.1 GPH per sec is way too fast, that’s 1GPH in 10 sec. or once again I made a stupid math error.

Here’s the problem it’s not a set leaning rate, as you approach peak, slow WAY down, probes have mass of course it takes a few sec for one to heat up and stabilize.

I lean a little and pause when close, lean a little and pause. Pretty quick you will notice that it seems to always peak at about the same place so leaning becomes much easier because within a very close margin you already know the fuel flow and temp it’s going to hit peak.

If this is an N/A  Lycoming don’t worry about being too hot, you can run all day at ANY mixture below 75%, to include peak, in my opinion if above 75% you don’t lean.

So you have two points, one where you run rich (above 75%) and the second, below 75% where you can’t hurt the motor with mixture.

Personally I’m risk adverse, Lycoming is on record for printing that for max engine longevity cruise at 65% or lower, so I do, and I don’t lean aggressively until cruise, if I’m in a long climb I’ll lean to tgt EGT, which just means lean to maintain takeoff EGT.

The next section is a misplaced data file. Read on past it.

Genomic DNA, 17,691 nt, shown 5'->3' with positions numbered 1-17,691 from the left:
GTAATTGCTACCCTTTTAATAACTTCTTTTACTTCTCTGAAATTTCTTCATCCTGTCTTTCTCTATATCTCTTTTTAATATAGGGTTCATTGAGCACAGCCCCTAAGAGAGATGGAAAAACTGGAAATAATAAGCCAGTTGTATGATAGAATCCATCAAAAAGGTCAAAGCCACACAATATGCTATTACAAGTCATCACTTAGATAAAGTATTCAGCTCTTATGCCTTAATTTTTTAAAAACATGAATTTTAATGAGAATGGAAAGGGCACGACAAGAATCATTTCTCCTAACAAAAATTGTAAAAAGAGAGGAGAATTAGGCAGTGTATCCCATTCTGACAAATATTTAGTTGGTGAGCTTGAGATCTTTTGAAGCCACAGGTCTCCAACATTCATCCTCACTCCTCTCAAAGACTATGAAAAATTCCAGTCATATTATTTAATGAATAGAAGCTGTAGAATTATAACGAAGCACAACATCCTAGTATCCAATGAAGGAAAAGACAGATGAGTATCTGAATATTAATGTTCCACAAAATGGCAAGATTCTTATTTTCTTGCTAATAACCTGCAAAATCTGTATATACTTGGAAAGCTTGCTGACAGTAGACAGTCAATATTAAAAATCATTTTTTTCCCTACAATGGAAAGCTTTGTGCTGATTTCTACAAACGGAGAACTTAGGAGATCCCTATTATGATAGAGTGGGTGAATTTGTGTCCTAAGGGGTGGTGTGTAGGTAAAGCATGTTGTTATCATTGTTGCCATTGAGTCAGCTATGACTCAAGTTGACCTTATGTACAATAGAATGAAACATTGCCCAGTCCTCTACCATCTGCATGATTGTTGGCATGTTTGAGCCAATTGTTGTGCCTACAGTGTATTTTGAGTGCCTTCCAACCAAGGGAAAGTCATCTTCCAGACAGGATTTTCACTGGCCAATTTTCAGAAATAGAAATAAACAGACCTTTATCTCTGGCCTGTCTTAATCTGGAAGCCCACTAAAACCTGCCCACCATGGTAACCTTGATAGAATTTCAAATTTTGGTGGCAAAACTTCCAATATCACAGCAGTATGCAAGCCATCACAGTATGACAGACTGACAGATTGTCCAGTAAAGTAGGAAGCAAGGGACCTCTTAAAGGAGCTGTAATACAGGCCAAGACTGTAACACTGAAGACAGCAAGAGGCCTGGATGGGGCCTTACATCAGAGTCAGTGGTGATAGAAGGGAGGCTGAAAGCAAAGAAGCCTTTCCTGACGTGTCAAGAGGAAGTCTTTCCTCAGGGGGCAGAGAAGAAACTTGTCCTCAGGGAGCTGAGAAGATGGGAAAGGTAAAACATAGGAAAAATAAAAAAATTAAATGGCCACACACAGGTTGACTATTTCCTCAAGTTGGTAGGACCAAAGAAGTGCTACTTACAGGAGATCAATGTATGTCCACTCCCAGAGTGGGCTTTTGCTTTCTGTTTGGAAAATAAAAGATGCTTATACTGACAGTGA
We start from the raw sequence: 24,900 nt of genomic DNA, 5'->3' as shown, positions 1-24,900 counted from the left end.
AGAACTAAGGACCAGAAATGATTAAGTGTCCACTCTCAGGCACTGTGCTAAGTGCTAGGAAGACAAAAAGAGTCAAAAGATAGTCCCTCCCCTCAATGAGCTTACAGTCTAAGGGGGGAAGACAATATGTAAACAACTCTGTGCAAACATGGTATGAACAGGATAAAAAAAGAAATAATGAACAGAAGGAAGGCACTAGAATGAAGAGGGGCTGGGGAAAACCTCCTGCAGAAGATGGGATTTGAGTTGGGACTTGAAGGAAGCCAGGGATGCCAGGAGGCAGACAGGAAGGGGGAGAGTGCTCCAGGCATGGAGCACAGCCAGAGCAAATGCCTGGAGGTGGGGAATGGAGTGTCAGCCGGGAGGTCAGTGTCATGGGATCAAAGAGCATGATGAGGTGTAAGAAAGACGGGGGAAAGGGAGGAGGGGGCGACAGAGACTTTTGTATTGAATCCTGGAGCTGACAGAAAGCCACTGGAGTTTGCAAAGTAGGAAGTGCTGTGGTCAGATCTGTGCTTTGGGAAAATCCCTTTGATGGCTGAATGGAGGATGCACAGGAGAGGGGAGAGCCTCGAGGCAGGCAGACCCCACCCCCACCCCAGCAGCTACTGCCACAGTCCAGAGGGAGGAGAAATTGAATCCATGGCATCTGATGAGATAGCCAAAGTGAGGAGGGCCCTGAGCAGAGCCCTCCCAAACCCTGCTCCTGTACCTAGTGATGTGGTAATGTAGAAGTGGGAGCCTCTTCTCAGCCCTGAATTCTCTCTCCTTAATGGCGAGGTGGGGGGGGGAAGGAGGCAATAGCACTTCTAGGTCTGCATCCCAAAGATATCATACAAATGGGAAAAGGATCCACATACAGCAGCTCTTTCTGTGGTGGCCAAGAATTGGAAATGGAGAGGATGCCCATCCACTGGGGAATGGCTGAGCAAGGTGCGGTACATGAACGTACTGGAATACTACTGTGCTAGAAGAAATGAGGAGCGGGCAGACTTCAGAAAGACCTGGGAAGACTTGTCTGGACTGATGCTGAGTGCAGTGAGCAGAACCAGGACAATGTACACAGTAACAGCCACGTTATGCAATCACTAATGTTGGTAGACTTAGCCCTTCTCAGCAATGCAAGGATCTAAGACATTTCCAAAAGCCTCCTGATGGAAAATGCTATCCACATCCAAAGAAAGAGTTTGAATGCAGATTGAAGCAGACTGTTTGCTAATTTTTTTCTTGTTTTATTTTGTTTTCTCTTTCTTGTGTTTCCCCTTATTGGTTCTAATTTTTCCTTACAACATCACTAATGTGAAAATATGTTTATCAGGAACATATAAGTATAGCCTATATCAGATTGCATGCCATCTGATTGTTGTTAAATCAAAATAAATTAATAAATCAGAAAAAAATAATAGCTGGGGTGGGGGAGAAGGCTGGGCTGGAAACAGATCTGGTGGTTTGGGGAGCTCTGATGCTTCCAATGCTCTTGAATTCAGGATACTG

Long way of saying I don’t lean aggressively until 65% or lower

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On 11/22/2022 at 9:50 AM, Evan said:

That’s the million dollar question. Really the only thing to try at this point is swapping mag, condensers, and new p leads. Other than those, not sure what else would cause this. 

I had the identical problem early on with a newly Lycoming-rebuilt motor and new Slick mags (well, 125 hours old when I got it).  Same EGT rise just 10-20 dF LOP, and it would start feeling rough.  It ran fine anything richer than that, so I left it alone until I had hard starting.  I swapped out the left plugs with fine-wires with little change.  Luckily, when I mentioned it to my mechanic, he said he had a mag bench test rig and could easily check them.  I had him IRAN the left mag, and he noted the e-gap had drifted significantly from wear, even after just 150 hours.  When he retimed it the hard starts went away and the LOP improved.  When I had him IRAN the right mag around 400 hours, LOP improved further.

Now I can get down to around 50-60 dF LOP at 9000' MSL before I get the same effect (I don't typically run it that lean, though).  At low altitudes, I might get it down to only 20-30 dF LOP before getting EGT rise and roughness at higher power settings, so there are other variables, too.

The theory that it is a very slow normal combustion event caused by lean mixture would be disproven if fixing the e-gap timing corrects it at the same LOP mixture.  It does not make sense to me that the normal combustion event should suddenly become so slow just LOP with what amounts to a tiny drop in fuel:air ratio unless it's an abnormal combustion event, like one spark plug intermittently misfiring or two very weak sparks